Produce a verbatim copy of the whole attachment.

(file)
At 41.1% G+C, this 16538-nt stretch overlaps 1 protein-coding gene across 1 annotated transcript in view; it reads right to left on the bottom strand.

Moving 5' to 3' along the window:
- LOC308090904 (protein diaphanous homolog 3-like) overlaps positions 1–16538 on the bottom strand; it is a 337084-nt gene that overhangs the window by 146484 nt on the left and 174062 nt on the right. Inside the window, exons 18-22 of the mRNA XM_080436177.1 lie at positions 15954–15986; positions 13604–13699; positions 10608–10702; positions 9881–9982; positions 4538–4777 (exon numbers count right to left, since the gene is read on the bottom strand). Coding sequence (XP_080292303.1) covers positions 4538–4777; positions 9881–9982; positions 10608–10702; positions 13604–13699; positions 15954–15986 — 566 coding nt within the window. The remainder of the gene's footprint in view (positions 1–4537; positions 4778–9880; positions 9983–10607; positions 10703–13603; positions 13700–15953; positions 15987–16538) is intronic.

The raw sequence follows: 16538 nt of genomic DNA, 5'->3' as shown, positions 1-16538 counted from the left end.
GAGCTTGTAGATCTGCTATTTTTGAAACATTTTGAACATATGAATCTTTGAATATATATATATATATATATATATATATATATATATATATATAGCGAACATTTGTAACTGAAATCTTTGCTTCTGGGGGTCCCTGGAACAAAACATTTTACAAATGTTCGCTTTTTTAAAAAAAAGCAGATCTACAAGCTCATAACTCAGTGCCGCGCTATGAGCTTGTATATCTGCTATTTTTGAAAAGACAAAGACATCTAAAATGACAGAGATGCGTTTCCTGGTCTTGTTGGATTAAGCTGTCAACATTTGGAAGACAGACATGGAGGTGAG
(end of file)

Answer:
At 41.1% G+C, this 16538-nt stretch overlaps 1 protein-coding gene across 1 annotated transcript in view; it reads right to left on the bottom strand.

Moving 5' to 3' along the window:
- LOC308090904 (protein diaphanous homolog 3-like) overlaps positions 1–16538 on the bottom strand; it is a 337084-nt gene that overhangs the window by 146484 nt on the left and 174062 nt on the right. Inside the window, exons 18-22 of the mRNA XM_080436177.1 lie at positions 15954–15986; positions 13604–13699; positions 10608–10702; positions 9881–9982; positions 4538–4777 (exon numbers count right to left, since the gene is read on the bottom strand). Coding sequence (XP_080292303.1) covers positions 4538–4777; positions 9881–9982; positions 10608–10702; positions 13604–13699; positions 15954–15986 — 566 coding nt within the window. The remainder of the gene's footprint in view (positions 1–4537; positions 4778–9880; positions 9983–10607; positions 10703–13603; positions 13700–15953; positions 15987–16538) is intronic.

The raw sequence follows: 16538 nt of genomic DNA, 5'->3' as shown, positions 1-16538 counted from the left end.
GAGCTTGTAGATCTGCTATTTTTGAAACATTTTGAACATATGAATCTTTGAATATATATATATATATATATATATATATATATATATATATATAGCGAACATTTGTAACTGAAATCTTTGCTTCTGGGGGTCCCTGGAACAAAACATTTTACAAATGTTCGCTTTTTTAAAAAAAAGCAGATCTACAAGCTCATAACTCAGTGCCGCGCTATGAGCTTGTATATCTGCTATTTTTGAAAAGACAAAGACATCTAAAATGACAGAGATGCGTTTCCTGGTCTTGTTGGATTAAGCTGTCAACATTTGGAAGACAGACATGGAGGTGAG